Another force of change will occur in our lifetime. We do not know what the future holds, but we may be able to control how we respond. Adapting with intention is key. Humans have been adapting since the beginning of time. Dr Rick Potts, paleoanthropologist and Director of the Smithsonian Museum believes “we are the most adaptable species”. So even if the lockdown of Covid days, the work from home mandates, and the implementation of new technology were difficult for some, it was not impossible. People made it work for them, in their own ways, and through a process of adaptation.
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How do we prepare for the unknown? Practicing how to adapt, perhaps through simulation (future metaverse simulation, anyone?) is a critical way to prepare. The three step process outlined here is based on methods designed and taught by me and my colleague Lisa Mesicek and can help people adapt to the future of work:
- Harness Self-Awareness: At Babson College students are taught to use entrepreneurial thought and action (ET&A®) to problem solve. ET&A® methods are used in every discipline across campus and even within student services. At the Graduate Center for Career Development, we design Career Education curriculum with ET&A® in mind. Students are often asked to start with a personal mission statement: what’s your why? If there are skills you enjoy utilizing, how can you dream up a job that allows you to put those skills to use? Today career education at Babson has shifted to also prepare students for different work environments — physical space, work location, and work schedules have become a greater consideration when applying, negotiating, and accepting a job offer.
- Develop Foresight: Understand that things are changing rapidly, you might be able to predict when change is coming, however you can also be part of the change. For example, if you find yourself in an undesirable work situation how do you use ET&A® to change that and, ultimately, design the experience you want? Understanding the difference between an opportunity and an outright bad situation is an exercise in self-awareness. Having self-awareness and the foresight to predict your fit in a changing world is critical. Developing foresight is no easy task, though. At Babson Lisa and I will be teaching workshops on how to prepare for the unknown using cases and simulations (stay tuned for part 2 of this article to learn how this goes).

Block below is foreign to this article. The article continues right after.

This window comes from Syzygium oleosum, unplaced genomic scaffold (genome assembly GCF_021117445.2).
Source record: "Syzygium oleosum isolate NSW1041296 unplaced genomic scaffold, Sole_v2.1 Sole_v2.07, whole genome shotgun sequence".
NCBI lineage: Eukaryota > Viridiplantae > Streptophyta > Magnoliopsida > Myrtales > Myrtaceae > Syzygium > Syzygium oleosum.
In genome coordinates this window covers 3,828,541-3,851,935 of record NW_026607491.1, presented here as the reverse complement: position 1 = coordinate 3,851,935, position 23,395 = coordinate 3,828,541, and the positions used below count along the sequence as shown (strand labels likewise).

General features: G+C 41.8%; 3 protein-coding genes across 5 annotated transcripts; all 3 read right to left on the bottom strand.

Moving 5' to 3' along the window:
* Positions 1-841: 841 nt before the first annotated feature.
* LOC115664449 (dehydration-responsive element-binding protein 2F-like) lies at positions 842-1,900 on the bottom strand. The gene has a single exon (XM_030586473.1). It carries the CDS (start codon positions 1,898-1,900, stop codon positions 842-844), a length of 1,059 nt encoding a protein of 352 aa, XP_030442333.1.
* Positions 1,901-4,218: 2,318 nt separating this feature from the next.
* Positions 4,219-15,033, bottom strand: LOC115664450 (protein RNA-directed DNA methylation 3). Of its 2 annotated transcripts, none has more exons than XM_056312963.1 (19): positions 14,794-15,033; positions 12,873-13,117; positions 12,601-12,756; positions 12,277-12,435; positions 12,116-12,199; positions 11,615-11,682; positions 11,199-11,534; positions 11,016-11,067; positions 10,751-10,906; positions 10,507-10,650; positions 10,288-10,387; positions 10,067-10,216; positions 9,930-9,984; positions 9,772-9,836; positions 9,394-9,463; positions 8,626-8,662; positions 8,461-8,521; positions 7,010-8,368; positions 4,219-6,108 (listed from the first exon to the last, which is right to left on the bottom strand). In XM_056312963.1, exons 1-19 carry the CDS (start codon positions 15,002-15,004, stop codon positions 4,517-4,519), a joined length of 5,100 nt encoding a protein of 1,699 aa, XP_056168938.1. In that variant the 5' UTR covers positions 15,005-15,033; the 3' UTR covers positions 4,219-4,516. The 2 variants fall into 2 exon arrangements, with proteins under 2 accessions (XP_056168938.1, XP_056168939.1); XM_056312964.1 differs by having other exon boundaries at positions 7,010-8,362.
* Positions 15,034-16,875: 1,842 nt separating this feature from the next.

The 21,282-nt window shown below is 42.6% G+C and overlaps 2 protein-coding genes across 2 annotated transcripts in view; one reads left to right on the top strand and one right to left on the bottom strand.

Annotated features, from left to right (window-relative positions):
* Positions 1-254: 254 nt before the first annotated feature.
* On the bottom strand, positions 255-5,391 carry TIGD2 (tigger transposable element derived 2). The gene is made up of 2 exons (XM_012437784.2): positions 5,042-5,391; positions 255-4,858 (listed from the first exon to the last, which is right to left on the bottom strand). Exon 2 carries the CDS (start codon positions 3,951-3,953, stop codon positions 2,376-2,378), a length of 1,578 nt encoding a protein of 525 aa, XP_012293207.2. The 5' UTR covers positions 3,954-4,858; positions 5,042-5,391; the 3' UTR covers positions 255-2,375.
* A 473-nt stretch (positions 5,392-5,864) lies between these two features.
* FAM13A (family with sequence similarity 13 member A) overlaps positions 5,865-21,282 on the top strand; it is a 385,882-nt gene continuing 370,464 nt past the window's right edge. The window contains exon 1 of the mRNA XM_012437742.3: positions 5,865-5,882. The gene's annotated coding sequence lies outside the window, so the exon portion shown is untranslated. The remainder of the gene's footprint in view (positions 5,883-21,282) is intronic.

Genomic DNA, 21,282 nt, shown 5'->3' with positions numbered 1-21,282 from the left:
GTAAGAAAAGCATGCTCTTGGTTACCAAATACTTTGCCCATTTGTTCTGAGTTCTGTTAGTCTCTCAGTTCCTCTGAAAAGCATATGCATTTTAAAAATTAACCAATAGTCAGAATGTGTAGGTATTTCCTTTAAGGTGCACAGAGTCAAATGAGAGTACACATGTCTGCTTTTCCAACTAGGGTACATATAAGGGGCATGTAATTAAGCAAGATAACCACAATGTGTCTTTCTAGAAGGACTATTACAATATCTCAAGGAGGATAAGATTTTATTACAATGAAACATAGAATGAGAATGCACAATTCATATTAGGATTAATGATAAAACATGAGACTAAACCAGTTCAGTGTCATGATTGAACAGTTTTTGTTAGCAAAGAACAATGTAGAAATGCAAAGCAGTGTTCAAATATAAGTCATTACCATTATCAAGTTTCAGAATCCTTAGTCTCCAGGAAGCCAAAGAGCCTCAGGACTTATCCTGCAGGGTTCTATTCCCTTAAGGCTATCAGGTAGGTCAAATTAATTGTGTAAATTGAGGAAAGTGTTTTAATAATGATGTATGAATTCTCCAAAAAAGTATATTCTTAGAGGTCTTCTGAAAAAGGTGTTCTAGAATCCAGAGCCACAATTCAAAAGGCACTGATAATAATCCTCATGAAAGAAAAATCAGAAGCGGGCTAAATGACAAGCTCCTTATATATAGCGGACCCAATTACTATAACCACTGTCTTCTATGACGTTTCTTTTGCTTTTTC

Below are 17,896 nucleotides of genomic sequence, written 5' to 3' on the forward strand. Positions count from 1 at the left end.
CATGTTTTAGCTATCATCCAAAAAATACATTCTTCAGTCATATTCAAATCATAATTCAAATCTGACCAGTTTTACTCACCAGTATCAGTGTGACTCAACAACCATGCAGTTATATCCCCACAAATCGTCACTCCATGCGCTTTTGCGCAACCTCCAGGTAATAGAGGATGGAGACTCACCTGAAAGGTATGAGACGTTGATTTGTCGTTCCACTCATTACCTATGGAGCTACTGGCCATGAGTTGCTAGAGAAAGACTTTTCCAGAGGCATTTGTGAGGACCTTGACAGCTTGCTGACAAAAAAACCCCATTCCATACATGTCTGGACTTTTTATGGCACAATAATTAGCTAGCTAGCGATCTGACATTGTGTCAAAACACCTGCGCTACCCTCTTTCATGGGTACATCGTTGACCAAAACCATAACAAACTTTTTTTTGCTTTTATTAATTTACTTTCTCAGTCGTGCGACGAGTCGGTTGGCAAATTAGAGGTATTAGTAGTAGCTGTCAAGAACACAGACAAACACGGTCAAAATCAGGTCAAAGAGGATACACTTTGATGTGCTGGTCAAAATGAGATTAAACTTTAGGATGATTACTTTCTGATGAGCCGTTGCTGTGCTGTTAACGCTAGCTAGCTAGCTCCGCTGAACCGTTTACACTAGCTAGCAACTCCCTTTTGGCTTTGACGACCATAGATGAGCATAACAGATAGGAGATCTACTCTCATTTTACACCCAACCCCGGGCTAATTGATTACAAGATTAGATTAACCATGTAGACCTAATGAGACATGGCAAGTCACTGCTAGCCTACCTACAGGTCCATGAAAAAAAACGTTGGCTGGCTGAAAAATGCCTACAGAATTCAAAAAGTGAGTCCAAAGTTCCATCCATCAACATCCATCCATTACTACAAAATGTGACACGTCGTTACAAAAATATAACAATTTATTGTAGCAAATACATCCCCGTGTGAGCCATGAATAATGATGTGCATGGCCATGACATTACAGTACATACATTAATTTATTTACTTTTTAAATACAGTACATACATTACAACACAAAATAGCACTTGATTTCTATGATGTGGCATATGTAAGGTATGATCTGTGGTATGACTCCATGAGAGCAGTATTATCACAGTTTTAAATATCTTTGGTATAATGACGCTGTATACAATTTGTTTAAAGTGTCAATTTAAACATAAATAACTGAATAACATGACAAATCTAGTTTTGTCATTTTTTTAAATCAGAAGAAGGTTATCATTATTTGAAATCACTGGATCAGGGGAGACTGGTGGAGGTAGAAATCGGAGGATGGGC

- Build your Community: We thrive on human connection. Build a community that helps you acquire information to develop foresight, provides you with feedback, and supports you in achieving your why. Start by following thought leaders on social media. Funnel down to those accessible for one on one conversations. Being curious and learning how others adapt can help you integrate new strategies and expanding your network can lead to more choice in the future.
These three tips are a starting point. In the new year, the Babson Graduate Center for Career Development will be testing this process out in the classroom in an effort to keep students attuned with the ever changing work landscape. Stay tuned for part 2 where Lisa and Lily share more on how institutions can do their share to help shape futuristic talent.
This article was co-authored by Lily Awad, Adjunct Instructor and Senior Associate Director at Babson College’s F.W. Olin Graduate School of Business where she works with MBA and MS students, designs career education curricula, and teaches.